The controls are responsive but limited in that you feel like you are restricted to moving in one of the eight traditional d-pad directions. Things don’t feel fluid a lot of the time, with passes needing to be recieved before the next animation takes place. The game plays like a series of set-plays that you have to string together but once you get used to this it is actually a very enjoyable experience. I found that if you put the camera on “Wide” and used the d-pad to control your movement it felt much more natural. The biggest problem with the way it plays is that the ball physics don’t seem quite right. The ball appears to be very heavy when it rolls but very light when it’s in the air. This leads to passes coming up short and shots sailing over the bar showing no signs of ever coming back to earth. Essentially, the only way I’ve found to ensure a good chance of scoring is to tap the shoot button and keep the ball low, otherwise it just flies towards the cheap seats.
The on-pitch animations are smooth and the players likenesses are realistic, possibly a little shiny-plastic looking but very close to the real thing. Tevez’s scars are even represented and Wayne Rooney does look like a spud, just like in real life. Kits are, in my opinion, better than any other football franchise this year. Yes, they are a bit stiff around the sleeves and yes, a lot of teams don’t have their real kits but this is not a huge problem because of this year’s best PES-related news: the edit mode is back!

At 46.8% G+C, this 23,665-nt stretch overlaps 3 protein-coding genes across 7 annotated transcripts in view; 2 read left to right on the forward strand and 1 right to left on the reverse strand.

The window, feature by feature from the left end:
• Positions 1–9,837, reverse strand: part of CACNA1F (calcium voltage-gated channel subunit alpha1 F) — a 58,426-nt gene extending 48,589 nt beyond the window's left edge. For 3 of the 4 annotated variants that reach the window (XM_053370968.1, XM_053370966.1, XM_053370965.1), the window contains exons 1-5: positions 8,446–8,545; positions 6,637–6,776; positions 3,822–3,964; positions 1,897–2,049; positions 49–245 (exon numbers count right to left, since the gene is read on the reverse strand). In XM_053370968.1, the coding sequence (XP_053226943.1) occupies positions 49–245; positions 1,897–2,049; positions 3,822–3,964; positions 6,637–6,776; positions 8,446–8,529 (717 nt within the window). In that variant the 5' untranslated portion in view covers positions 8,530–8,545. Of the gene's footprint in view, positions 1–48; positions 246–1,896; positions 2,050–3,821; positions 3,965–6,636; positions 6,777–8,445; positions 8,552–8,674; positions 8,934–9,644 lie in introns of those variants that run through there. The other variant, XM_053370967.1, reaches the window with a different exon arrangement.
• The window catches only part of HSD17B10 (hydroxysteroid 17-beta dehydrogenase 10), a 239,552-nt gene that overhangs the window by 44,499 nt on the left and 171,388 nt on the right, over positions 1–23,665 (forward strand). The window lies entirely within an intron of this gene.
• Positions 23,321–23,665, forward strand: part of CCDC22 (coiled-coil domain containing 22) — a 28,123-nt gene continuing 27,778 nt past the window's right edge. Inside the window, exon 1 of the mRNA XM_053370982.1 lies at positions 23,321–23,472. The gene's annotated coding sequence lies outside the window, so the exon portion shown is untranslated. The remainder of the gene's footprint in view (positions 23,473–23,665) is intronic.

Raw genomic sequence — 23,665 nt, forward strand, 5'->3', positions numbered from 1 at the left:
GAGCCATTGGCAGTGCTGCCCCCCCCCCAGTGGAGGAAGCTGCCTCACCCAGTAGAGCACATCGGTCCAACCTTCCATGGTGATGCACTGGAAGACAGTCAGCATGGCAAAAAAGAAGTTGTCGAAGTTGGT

Team names, stadium names, competition names, emblems, players and kits can all be edited to be just like the real thing. There is even an option to import a file for club emblems or shirt logos (sponsor) so you could make it in a graphics package on your PC (or download it) and import it in to the game. Edit mode was such a huge omission from last year’s game that PES fans will likely be skipping in the street to hear that it has returned, and it’s better than ever. You might not need it so much though because the player names are all correct. The only exception I could find was the German team, due to licensing restrictions they are all made-up players but no doubt there will be files with the real players on the internet within days and you can import edit data from file. Transfers are also outdated, which is disappointing considering there was a full six weeks between the end of the transfer window and the release of this game. If you want Berbatov, Robinho, Saha, Milner et al to be at their correct clubs you’ll have to move them about yourself.
Another comeback this year is the Legends mode, wrongly presumed by a lot of people to be a copy of FIFA’s “Be A Pro” mode. PES fans will point out that it was a feature a few years ago in the Winning Eleven series but others will remember “Libero Grande” and if you want to get fussy about it I clearly remember thinking it would be a good idea while playing “World Cup 94” for the Megadrive so it’s actually my invention. You create a player, choosing from eight outfield positions (in midfield and attack) and start with a game for an unheard-of team where there are scouts from big clubs. You then get the option to choose a big team to sign for and begin your professional career. There is no on-pitch indicator telling you what position you should be in and no constant scale of how well you’re doing. It feels more like real football than the FIFA equivalent.
So to summarise, PES 09 is a well-presented, enjoyable game of football that suffers from a few issues involving sound and physics. If you loved PES 6 you will love PES 09 and in many ways I think this is the game’s biggest strength and, at the same time, its biggest weakness. PES 6 was the best football game of its time so it fills me with joy to see the series returning to that level of quality but at the same time, that level of quality is a few years old now and maybe PES’s competitors have moved forward in that time.